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Scholar questions China's public hearing process / by Zhang Lulu, October 24, 2014 Adjust font size:

A scholar specializing in administrative law raised doubts recently about China's public hearing system, which is a way of discussing public affairs before a policy or decision is made.

Yang Xiaojun is the deputy director of the Administrative Law Studies Institute of the China Law Society and a professor at the Chinese Academy of Governance. His comments came before a panel discussion on subway and bus fare hikes in Beijing set to take place later this month, which has fueled some discussion that public hearings will be unlikely to stop the fare from increasing and that the panelists, or the hearing attendees, are usually recommend or pre-arranged by authorities.

Yang agrees with public opinion, saying that some authorities pre-arrange or recommend certain audience members and organizations to attend hearings so that the results will remain in their control. Though technically speaking the practice does not go against the current law, since recommendation is indeed a way of deciding who attends meetings, random choice should still be the primary means of selecting audience members.

"The fact that it does not violate any specific articles of law does not necessarily mean it is fully in line with the spirit of the law, as the primary purpose of holding public hearings is to enable the public to participate in policy-making and have a say in things that affect their own interests." Yang said.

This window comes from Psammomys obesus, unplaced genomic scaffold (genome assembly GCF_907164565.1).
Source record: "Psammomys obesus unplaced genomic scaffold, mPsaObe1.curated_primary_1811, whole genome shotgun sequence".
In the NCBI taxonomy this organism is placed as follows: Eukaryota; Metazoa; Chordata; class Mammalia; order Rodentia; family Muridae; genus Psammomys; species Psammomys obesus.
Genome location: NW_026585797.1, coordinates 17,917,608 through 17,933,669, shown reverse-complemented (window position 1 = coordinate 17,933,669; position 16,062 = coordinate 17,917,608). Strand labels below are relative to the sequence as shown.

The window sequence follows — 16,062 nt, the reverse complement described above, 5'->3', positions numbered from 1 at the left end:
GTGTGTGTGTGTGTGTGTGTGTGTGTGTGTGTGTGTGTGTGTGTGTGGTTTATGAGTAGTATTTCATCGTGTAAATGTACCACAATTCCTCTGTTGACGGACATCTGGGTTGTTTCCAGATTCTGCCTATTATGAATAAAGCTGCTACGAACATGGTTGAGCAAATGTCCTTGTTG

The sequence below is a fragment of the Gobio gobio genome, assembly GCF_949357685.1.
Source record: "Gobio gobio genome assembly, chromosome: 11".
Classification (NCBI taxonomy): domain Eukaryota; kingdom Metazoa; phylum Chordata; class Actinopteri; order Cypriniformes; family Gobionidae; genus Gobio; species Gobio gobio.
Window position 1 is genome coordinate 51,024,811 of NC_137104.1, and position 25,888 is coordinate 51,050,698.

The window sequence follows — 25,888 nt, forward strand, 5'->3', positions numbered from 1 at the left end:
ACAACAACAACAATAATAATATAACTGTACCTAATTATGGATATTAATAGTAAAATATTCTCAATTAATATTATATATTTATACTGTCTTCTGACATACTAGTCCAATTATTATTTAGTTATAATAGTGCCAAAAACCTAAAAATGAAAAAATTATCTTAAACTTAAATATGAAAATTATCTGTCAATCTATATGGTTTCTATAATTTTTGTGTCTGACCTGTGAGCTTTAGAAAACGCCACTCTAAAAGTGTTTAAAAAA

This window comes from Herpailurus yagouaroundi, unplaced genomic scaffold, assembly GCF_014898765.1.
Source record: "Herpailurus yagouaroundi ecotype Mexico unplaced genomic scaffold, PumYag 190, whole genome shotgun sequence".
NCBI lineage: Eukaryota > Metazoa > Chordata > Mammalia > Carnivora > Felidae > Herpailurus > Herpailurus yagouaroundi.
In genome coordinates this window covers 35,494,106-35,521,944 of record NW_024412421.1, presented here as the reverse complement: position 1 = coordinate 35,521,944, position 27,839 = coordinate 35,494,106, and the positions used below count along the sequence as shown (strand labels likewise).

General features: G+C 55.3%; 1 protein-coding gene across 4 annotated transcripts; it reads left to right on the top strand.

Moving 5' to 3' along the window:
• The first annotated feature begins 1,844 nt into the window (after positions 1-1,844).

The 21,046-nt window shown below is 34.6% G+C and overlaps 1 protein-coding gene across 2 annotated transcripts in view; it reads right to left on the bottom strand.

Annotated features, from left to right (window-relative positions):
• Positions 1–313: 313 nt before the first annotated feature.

Since some government departments are determined to raise the prices of certain public services, the "hearing is only some sort of decoration to make the decision-making seem more legitimate and democratic," Yang said.

A good public hearing system should grant people the right to oppose government proposals rather than approve it each and every time. As to the agenda of the hearing, it is not legitimate to only discuss how to raise the prices while sidestepping the more fundamental question of whether to raise the price or not, Yang said.

"Many of the current hearings fall short of the spirit of the law, which is why the public fail to trust the hearings," Yang added.

Yang suggested that public hearings in China should be more transparent and the related laws should be further clarified.

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